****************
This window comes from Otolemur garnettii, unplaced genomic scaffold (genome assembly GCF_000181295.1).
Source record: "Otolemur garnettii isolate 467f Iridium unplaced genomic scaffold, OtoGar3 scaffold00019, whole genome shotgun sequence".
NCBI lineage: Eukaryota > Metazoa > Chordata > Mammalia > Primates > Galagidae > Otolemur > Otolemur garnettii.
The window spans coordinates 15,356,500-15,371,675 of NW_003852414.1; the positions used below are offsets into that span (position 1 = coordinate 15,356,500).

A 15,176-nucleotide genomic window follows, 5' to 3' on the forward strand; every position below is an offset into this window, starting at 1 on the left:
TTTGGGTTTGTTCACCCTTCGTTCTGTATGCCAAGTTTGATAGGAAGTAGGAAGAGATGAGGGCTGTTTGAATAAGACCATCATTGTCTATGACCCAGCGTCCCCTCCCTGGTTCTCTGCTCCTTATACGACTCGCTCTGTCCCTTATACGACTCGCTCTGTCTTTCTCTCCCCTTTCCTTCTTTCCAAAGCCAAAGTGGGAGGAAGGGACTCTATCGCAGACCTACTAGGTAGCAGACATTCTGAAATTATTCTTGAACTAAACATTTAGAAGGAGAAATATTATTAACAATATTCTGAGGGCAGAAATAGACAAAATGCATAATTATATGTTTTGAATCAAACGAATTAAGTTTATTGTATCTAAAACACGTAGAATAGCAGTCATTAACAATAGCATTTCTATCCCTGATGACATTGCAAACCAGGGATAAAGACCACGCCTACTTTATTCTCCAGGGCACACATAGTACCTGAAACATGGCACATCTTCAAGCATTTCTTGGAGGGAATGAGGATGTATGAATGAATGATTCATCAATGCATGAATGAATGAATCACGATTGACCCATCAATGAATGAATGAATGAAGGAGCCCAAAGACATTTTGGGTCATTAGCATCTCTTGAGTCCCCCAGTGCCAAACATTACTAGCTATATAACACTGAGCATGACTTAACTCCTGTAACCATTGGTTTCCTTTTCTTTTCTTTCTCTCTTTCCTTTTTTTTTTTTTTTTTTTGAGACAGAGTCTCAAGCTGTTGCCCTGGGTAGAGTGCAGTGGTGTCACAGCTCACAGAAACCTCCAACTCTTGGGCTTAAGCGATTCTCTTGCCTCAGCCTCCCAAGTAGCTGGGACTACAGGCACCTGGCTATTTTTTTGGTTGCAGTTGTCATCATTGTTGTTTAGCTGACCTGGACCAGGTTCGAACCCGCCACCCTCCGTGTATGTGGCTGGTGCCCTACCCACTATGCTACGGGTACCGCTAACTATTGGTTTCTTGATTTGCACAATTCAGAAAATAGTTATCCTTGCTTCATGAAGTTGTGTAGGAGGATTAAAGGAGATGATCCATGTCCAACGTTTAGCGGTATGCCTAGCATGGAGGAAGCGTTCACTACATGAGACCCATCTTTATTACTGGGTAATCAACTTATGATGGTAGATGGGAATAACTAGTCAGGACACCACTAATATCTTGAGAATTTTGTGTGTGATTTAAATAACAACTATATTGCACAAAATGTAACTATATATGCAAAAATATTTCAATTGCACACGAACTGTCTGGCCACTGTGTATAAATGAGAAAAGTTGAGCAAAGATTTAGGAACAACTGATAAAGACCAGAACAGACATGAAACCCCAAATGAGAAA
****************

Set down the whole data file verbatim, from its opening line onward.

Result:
This window comes from Otolemur garnettii, unplaced genomic scaffold (genome assembly GCF_000181295.1).
Source record: "Otolemur garnettii isolate 467f Iridium unplaced genomic scaffold, OtoGar3 scaffold00019, whole genome shotgun sequence".
NCBI lineage: Eukaryota > Metazoa > Chordata > Mammalia > Primates > Galagidae > Otolemur > Otolemur garnettii.
The window spans coordinates 15,356,500-15,371,675 of NW_003852414.1; the positions used below are offsets into that span (position 1 = coordinate 15,356,500).

A 15,176-nucleotide genomic window follows, 5' to 3' on the forward strand; every position below is an offset into this window, starting at 1 on the left:
TTTGGGTTTGTTCACCCTTCGTTCTGTATGCCAAGTTTGATAGGAAGTAGGAAGAGATGAGGGCTGTTTGAATAAGACCATCATTGTCTATGACCCAGCGTCCCCTCCCTGGTTCTCTGCTCCTTATACGACTCGCTCTGTCCCTTATACGACTCGCTCTGTCTTTCTCTCCCCTTTCCTTCTTTCCAAAGCCAAAGTGGGAGGAAGGGACTCTATCGCAGACCTACTAGGTAGCAGACATTCTGAAATTATTCTTGAACTAAACATTTAGAAGGAGAAATATTATTAACAATATTCTGAGGGCAGAAATAGACAAAATGCATAATTATATGTTTTGAATCAAACGAATTAAGTTTATTGTATCTAAAACACGTAGAATAGCAGTCATTAACAATAGCATTTCTATCCCTGATGACATTGCAAACCAGGGATAAAGACCACGCCTACTTTATTCTCCAGGGCACACATAGTACCTGAAACATGGCACATCTTCAAGCATTTCTTGGAGGGAATGAGGATGTATGAATGAATGATTCATCAATGCATGAATGAATGAATCACGATTGACCCATCAATGAATGAATGAATGAAGGAGCCCAAAGACATTTTGGGTCATTAGCATCTCTTGAGTCCCCCAGTGCCAAACATTACTAGCTATATAACACTGAGCATGACTTAACTCCTGTAACCATTGGTTTCCTTTTCTTTTCTTTCTCTCTTTCCTTTTTTTTTTTTTTTTTTTGAGACAGAGTCTCAAGCTGTTGCCCTGGGTAGAGTGCAGTGGTGTCACAGCTCACAGAAACCTCCAACTCTTGGGCTTAAGCGATTCTCTTGCCTCAGCCTCCCAAGTAGCTGGGACTACAGGCACCTGGCTATTTTTTTGGTTGCAGTTGTCATCATTGTTGTTTAGCTGACCTGGACCAGGTTCGAACCCGCCACCCTCCGTGTATGTGGCTGGTGCCCTACCCACTATGCTACGGGTACCGCTAACTATTGGTTTCTTGATTTGCACAATTCAGAAAATAGTTATCCTTGCTTCATGAAGTTGTGTAGGAGGATTAAAGGAGATGATCCATGTCCAACGTTTAGCGGTATGCCTAGCATGGAGGAAGCGTTCACTACATGAGACCCATCTTTATTACTGGGTAATCAACTTATGATGGTAGATGGGAATAACTAGTCAGGACACCACTAATATCTTGAGAATTTTGTGTGTGATTTAAATAACAACTATATTGCACAAAATGTAACTATATATGCAAAAATATTTCAATTGCACACGAACTGTCTGGCCACTGTGTATAAATGAGAAAAGTTGAGCAAAGATTTAGGAACAACTGATAAAGACCAGAACAGACATGAAACCCCAAATGAGAAA